A better-than-expected October jobs appeared to have revived investor optimism amid volatile trading activity on Friday with all three major averages experiencing multiple swings between positive and negative territory. Although all three averages were in positive territory at the close, they still suffered weekly losses after experiencing four straight losing sessions heading into Friday.
The jobs report wasn’t the only data point weighing on stocks. The market was also anticipating where the Federal Reserve will pivot to next and where (and when) Fed funds rates might peak in the next few quarters. No one really knows for sure at this point. What we do know is that the positive jobs will be one more item that may keep the Fed on its hawkish path towards monetary policy. Friday’s employment report showed the U.S. economy added 261,000 jobs in October, surpassing expectations for 205,000 new jobs.
The sustained strength in the economy continues to surprise many analysts, particularly as the Fed maintains its aggressive posture to get soaring cost of living under control with successive 75-basis point rate increases. Usually, a strong jobs report would send the markets lower, but stocks moved higher partly due the fact that the rate of jobs growth has declined for three straight months, sending the unemployment rate slightly higher to 3.7% in October, from 3.5%.
The good, not great, jobs report was enough to send the Dow Jones Industrial Average 403.55 points higher, or 1.26%, to end the session at 32,404.80. The S&P 500 added 50.7 points, or 1.36%, finishing at 3,770.59. Meanwhile, with strong gains in tech heavyweights Nvidia (NVDA), Microsoft (MSFT), Intel (INTC) and Alphabet (GOOG , GOOGL) the technology-heavy Nasdaq Composite index gained 132.31 points, or 1.28%, to close at 10,475.25.
All three major benchmarks suffered weekly losses though, with the Nasdaq leading the way lower with a 5.7% loss, marking its worst weekly decline since January. The S&P 500 Index declined 3.4% for the week, while the Dow suffered a decline of 1.4%. It remains to be seen where stocks end up next week. In the meantime, evidenced by the solid Q3 earnings reports we have seen so far, companies are controlling the things they can. Here are the earnings I’ll be watching this week.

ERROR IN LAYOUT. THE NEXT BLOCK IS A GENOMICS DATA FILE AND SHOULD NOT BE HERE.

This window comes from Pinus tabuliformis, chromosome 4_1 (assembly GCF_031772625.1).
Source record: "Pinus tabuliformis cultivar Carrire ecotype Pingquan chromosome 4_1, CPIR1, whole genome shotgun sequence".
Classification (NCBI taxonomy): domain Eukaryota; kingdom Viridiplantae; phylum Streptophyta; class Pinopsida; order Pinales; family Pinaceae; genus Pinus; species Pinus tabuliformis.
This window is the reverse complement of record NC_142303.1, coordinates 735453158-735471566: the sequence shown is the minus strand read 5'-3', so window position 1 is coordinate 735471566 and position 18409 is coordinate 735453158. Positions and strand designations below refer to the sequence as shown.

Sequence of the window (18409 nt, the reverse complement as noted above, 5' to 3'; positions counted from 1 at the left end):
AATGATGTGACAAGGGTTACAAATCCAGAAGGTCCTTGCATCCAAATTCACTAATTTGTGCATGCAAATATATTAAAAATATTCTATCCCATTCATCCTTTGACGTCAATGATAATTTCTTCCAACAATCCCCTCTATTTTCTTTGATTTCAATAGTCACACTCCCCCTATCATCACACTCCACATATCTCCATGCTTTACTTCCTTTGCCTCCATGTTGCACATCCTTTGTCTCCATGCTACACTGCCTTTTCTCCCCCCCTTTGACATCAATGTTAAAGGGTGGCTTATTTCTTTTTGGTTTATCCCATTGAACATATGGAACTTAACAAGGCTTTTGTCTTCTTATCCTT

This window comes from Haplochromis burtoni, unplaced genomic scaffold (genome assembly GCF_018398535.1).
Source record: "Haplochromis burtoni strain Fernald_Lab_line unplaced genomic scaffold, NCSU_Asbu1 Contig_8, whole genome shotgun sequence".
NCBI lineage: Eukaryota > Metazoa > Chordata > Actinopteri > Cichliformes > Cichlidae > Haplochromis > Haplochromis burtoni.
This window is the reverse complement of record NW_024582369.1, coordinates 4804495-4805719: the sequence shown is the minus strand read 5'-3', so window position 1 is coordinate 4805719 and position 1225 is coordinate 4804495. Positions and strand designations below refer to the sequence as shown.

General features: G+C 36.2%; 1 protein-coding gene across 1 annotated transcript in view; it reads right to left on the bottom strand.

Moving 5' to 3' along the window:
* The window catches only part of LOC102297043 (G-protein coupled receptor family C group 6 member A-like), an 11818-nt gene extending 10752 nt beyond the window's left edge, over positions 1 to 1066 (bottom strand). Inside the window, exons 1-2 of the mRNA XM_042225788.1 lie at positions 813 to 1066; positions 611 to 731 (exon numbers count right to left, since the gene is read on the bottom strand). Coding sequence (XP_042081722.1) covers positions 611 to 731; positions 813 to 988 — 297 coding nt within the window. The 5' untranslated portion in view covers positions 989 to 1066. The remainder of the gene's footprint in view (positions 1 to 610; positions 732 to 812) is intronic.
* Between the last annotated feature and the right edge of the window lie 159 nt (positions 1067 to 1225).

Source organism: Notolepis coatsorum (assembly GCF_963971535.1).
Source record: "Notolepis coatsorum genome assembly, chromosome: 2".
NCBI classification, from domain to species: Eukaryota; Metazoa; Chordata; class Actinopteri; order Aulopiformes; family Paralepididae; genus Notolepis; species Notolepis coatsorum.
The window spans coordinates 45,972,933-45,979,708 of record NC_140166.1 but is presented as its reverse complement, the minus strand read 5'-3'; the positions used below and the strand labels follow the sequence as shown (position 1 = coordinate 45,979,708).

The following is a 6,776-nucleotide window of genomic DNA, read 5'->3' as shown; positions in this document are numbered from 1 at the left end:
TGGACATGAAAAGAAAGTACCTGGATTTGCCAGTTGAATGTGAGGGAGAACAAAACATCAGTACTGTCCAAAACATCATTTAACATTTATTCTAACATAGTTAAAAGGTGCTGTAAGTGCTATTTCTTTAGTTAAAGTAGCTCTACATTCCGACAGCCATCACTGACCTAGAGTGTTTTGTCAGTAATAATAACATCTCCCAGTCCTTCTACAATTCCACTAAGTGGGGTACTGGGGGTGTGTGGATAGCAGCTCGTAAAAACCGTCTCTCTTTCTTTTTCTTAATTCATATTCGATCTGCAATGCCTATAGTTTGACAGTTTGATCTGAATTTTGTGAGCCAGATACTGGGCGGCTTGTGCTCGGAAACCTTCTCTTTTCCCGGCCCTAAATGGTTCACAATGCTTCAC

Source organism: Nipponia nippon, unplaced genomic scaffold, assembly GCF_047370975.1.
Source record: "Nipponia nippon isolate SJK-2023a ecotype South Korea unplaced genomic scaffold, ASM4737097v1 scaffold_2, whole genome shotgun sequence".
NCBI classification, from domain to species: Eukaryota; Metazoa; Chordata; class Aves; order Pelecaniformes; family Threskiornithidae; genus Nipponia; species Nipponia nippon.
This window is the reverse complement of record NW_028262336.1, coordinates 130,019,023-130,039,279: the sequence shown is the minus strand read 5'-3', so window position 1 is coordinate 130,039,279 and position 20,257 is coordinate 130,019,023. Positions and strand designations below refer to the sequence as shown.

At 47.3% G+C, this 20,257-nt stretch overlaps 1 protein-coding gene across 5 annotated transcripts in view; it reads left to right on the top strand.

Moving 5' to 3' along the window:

Lyft (LYFT) – Reports after the close, Monday, Nov. 7
Wall Street expects Lyft to earn 8 cents per share on revenue of $1.06 billion. This compares to the year-ago quarter when earnings were 5 cents per share on revenue of $862.68 million.
What to watch: Despite the stock’s recent struggles, Lyft’s business continues to operate well. Currently commanding 29% market share in the U.S., Lyft is the second-largest ride-sharing company after Uber (UBER). While questions remain regarding the company’s international expansion initiatives as well as driver incentives, there are still tons of catalysts to propel Lyft higher and sustain growth over the long term. The company continues to enjoy a strong rebound in rider demand, which was reflected in both the first quarter and second quarter results. Lyft ended the second quarter with 19.86 million active riders. The company generated an average revenue per active rider of $49.89, slightly topping estimates. The boost in riders lead to Q2 adjusted earnings of 13 cents per share on $990.7 million in revenue. Analysts expected for the company to lose an adjusted 4 cents per share on $988.14 million in revenue. The company continues to benefit from the rebound in corporate travel, which help generate $79.1 million in adjusted EBITDA during the quarter, the highest in its history. With the stock down 68% year to date, including a 55% decline over the past six months, value investors should see this as an opportunity to add. Still, for the stock to rebound from current levels, Lyft not only must deliver a top- and bottom-line beat Monday, it also needs upside guidance that lays out a path towards stronger profitability.
Disney (DIS) – Reports after the close, Tuesday, Nov. 8
Wall Street expects Disney to earn 57 cents per share on revenue of $21.62 billion. This compares to the year-ago quarter when earnings came to 33 cents per share on revenue of $16.31 billion.